The rhetoric surrounding Blu-ray and HD DVD has continued, with various media executives weighing in with their opinions of each other, and even the consumer.
Firstly, Rupert Murdoch commented on Paramount’s decision to exclusively support HD DVD, first declaring that only God knew why they had decided to “switch out”, but then adding that it was because they were offered $150m to choose HD DVD.
Richard Parsons, CEO of Time Warner, probably gives the best consumer-friendly answer, by saying that “The consumer doesn’t care about the format,” and that his company is simply interested in reaching customers.
Unfortunately, Disney’s CEO, Robert Iger, doesn’t seem quite as clued in on what most consumers currently think about high definition.
“We haven’t taken any money (to choose Blu-ray) because we think it’s far and away the best business. The public is going to want Blu-ray. The public can tell the difference.”
OK, so this would be the public that believes that simply buying a high definition TV gets you high definition content, or that plugging a standard DVD player into a high-def set somehow makes it “high definition”, and who don’t realise when they’re watching standard definition content on their HD telly?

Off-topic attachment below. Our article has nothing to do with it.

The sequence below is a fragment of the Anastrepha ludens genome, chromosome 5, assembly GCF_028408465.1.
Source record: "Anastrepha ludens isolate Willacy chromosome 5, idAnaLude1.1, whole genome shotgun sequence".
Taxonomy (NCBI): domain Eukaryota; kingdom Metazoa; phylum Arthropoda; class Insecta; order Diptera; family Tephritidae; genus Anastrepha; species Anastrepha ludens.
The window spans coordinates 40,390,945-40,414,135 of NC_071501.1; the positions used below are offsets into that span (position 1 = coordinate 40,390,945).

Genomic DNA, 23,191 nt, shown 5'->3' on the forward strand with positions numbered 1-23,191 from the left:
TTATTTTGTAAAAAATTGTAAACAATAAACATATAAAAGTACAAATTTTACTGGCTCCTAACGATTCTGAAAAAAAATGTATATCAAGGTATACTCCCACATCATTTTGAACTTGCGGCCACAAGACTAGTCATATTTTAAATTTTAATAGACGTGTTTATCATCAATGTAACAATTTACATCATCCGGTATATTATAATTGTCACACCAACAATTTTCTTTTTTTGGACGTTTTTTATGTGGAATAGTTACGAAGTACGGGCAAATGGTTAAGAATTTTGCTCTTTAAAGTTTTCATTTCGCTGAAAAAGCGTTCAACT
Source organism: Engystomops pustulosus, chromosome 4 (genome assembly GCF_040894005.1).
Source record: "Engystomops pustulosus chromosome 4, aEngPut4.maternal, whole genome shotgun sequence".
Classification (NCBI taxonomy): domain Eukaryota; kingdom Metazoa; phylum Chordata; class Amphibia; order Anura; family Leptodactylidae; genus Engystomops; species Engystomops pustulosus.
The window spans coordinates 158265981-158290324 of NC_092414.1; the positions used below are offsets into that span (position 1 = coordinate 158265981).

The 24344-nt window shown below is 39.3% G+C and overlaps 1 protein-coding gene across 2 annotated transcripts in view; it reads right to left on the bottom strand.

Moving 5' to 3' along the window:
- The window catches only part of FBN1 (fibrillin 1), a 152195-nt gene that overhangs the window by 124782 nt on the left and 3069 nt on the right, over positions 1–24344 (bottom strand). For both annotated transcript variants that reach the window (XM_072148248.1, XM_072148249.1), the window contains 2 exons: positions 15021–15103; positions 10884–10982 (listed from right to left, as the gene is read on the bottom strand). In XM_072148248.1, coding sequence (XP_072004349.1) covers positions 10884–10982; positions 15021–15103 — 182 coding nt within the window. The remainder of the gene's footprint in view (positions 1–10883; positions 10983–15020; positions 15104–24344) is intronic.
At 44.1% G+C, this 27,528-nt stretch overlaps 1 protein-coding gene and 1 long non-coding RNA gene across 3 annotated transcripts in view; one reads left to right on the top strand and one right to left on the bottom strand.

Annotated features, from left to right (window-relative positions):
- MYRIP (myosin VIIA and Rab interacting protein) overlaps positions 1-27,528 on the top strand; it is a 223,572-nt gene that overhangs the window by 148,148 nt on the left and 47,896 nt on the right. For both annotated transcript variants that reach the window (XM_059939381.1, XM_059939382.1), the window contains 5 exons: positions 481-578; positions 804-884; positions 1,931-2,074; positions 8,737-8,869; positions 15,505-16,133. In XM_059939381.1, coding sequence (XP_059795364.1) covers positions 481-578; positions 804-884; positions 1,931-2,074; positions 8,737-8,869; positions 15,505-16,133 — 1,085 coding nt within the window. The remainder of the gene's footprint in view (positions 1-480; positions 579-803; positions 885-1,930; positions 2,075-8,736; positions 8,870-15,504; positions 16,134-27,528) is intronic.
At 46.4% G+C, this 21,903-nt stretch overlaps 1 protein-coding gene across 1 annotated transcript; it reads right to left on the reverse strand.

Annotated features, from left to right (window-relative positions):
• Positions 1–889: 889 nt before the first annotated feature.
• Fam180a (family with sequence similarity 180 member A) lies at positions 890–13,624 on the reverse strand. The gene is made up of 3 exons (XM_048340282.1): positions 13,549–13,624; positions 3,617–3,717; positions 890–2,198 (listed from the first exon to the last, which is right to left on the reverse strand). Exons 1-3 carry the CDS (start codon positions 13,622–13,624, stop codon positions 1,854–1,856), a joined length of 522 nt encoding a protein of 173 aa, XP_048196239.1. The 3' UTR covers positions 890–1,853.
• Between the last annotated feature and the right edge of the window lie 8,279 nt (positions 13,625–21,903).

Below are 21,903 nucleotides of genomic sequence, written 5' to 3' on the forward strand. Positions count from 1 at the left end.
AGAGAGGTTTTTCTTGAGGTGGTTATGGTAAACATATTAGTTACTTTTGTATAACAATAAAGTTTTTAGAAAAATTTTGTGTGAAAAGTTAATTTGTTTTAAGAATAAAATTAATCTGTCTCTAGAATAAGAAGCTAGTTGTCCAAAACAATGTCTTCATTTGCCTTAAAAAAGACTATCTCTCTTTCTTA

I suggest that most consumers only care about content and simplicity, which is why the number of people owning high definition disc players of either format is minuscule, and why they simply continue to buy DVDs.
It’s the early adopters who spend time comparing HD DVD and Blu-ray’s differing specifications, title to title, and then discussing it in detail at online forums. They are not indicative of the “average consumer”, and neither are most studio executives, it seems.
This exchange of words does nothing to improve the high definition mess for the consumer. And it’s us that are supposed to matter, right?